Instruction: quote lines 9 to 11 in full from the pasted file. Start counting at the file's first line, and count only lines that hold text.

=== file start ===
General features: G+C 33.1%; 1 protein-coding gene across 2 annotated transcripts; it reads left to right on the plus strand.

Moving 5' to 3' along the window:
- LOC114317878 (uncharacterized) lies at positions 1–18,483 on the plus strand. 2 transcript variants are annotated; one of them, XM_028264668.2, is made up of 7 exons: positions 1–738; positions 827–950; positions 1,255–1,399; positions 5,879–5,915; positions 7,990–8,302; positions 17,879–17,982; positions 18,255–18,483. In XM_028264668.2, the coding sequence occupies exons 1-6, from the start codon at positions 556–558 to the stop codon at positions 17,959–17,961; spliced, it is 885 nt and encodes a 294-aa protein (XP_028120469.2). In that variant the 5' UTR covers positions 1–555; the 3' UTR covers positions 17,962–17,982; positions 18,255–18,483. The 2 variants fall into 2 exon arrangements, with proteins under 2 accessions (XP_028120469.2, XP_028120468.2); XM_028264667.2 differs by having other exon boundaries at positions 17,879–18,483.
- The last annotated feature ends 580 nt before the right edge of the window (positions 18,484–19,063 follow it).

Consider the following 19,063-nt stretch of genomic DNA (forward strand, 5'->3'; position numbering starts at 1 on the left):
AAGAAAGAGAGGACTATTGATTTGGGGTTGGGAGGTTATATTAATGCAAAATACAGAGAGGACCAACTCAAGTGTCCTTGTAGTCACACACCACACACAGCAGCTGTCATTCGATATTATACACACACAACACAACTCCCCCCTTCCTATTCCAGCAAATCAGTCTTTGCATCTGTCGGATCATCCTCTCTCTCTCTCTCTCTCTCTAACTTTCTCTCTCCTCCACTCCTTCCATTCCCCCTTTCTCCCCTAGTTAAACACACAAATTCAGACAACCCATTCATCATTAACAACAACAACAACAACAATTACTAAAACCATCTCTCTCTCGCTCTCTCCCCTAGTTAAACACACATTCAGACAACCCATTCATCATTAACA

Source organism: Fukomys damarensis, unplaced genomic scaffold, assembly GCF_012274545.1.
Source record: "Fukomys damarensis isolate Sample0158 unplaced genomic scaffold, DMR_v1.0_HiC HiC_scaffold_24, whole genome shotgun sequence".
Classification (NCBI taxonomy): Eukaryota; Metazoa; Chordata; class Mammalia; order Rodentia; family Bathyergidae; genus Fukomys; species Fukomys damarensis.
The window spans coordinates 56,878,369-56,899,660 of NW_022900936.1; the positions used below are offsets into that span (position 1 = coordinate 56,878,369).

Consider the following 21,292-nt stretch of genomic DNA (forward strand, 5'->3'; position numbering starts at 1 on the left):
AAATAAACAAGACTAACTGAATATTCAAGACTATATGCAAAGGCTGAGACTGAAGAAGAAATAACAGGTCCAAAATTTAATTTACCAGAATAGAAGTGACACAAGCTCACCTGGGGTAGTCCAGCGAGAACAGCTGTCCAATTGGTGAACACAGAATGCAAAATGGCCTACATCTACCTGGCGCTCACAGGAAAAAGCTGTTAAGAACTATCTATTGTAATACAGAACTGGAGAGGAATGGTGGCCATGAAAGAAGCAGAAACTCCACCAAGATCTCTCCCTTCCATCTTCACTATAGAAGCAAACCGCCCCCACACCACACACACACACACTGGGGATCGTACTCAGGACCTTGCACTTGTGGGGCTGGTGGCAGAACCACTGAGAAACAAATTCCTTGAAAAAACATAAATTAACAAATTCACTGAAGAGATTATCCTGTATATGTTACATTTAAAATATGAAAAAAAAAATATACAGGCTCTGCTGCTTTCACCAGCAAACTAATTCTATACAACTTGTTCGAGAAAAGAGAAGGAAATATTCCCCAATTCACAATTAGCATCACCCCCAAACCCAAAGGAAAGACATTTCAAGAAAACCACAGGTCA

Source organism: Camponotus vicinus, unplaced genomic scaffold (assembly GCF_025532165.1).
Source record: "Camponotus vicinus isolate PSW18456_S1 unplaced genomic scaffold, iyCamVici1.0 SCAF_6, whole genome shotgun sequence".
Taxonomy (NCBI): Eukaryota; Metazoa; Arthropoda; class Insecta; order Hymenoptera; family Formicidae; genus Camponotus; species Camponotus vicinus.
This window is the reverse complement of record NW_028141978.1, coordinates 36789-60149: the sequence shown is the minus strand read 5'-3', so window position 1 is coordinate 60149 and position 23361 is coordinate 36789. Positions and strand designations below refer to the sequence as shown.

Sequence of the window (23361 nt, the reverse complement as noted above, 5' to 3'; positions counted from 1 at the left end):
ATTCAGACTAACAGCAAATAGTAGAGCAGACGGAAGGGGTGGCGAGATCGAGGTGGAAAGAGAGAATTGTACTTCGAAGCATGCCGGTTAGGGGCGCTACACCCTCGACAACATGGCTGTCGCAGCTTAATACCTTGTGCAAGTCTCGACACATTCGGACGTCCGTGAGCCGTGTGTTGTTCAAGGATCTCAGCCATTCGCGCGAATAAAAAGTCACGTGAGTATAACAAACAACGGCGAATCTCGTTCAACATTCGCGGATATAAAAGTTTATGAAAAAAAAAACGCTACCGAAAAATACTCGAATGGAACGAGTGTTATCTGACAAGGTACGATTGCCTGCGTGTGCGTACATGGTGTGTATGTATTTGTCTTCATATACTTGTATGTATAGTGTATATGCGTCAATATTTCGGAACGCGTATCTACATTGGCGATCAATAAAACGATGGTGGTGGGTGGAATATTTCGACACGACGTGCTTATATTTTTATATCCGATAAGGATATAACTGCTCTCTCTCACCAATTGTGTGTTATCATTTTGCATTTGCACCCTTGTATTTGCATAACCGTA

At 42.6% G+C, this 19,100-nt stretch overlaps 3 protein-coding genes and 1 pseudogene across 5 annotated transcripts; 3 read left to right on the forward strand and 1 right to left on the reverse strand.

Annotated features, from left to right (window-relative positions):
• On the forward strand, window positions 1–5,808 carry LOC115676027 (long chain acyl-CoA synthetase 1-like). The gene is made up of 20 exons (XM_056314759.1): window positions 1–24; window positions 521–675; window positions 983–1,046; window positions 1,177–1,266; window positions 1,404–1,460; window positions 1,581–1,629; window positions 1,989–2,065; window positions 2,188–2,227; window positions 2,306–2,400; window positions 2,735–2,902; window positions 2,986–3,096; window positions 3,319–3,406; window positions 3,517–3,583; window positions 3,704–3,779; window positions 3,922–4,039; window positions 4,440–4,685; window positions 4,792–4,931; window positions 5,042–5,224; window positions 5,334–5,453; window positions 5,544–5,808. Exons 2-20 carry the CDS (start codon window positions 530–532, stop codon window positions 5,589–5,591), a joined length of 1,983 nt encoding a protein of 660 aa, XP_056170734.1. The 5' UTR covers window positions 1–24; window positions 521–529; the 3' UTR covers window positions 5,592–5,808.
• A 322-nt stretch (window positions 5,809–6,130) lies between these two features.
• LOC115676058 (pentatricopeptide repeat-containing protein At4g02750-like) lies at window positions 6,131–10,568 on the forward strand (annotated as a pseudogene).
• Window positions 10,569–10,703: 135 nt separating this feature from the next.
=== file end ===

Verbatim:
Classification (NCBI taxonomy): Eukaryota; Metazoa; Chordata; class Mammalia; order Rodentia; family Bathyergidae; genus Fukomys; species Fukomys damarensis.
The window spans coordinates 56,878,369-56,899,660 of NW_022900936.1; the positions used below are offsets into that span (position 1 = coordinate 56,878,369).

Consider the following 21,292-nt stretch of genomic DNA (forward strand, 5'->3'; position numbering starts at 1 on the left):